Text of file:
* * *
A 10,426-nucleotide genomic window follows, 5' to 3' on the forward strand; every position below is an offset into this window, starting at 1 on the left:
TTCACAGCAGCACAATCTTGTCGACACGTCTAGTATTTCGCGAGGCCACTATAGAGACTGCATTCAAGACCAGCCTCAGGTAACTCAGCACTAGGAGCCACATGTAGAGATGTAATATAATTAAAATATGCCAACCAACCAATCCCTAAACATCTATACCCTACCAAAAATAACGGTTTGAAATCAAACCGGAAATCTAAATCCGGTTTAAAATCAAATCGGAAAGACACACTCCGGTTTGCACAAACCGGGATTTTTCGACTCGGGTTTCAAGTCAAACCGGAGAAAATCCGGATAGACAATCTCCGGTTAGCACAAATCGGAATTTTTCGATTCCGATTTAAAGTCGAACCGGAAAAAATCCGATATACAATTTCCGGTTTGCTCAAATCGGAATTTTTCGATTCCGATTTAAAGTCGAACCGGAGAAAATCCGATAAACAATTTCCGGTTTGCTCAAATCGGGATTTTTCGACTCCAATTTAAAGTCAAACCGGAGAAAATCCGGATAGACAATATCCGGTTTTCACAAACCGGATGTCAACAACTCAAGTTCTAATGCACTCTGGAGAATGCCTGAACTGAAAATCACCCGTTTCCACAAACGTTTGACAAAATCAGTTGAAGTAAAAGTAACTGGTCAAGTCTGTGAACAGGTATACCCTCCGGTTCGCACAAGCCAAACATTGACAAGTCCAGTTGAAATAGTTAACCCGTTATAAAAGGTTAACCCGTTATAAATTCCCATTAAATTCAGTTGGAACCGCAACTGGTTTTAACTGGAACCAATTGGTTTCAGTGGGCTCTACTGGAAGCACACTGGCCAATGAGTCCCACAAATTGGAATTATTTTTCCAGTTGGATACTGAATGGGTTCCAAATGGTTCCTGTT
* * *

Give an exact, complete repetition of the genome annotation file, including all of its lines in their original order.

A 10,426-nucleotide genomic window follows, 5' to 3' on the forward strand; every position below is an offset into this window, starting at 1 on the left:
TTCACAGCAGCACAATCTTGTCGACACGTCTAGTATTTCGCGAGGCCACTATAGAGACTGCATTCAAGACCAGCCTCAGGTAACTCAGCACTAGGAGCCACATGTAGAGATGTAATATAATTAAAATATGCCAACCAACCAATCCCTAAACATCTATACCCTACCAAAAATAACGGTTTGAAATCAAACCGGAAATCTAAATCCGGTTTAAAATCAAATCGGAAAGACACACTCCGGTTTGCACAAACCGGGATTTTTCGACTCGGGTTTCAAGTCAAACCGGAGAAAATCCGGATAGACAATCTCCGGTTAGCACAAATCGGAATTTTTCGATTCCGATTTAAAGTCGAACCGGAAAAAATCCGATATACAATTTCCGGTTTGCTCAAATCGGAATTTTTCGATTCCGATTTAAAGTCGAACCGGAGAAAATCCGATAAACAATTTCCGGTTTGCTCAAATCGGGATTTTTCGACTCCAATTTAAAGTCAAACCGGAGAAAATCCGGATAGACAATATCCGGTTTTCACAAACCGGATGTCAACAACTCAAGTTCTAATGCACTCTGGAGAATGCCTGAACTGAAAATCACCCGTTTCCACAAACGTTTGACAAAATCAGTTGAAGTAAAAGTAACTGGTCAAGTCTGTGAACAGGTATACCCTCCGGTTCGCACAAGCCAAACATTGACAAGTCCAGTTGAAATAGTTAACCCGTTATAAAAGGTTAACCCGTTATAAATTCCCATTAAATTCAGTTGGAACCGCAACTGGTTTTAACTGGAACCAATTGGTTTCAGTGGGCTCTACTGGAAGCACACTGGCCAATGAGTCCCACAAATTGGAATTATTTTTCCAGTTGGATACTGAATGGGTTCCAAATGGTTCCTGTT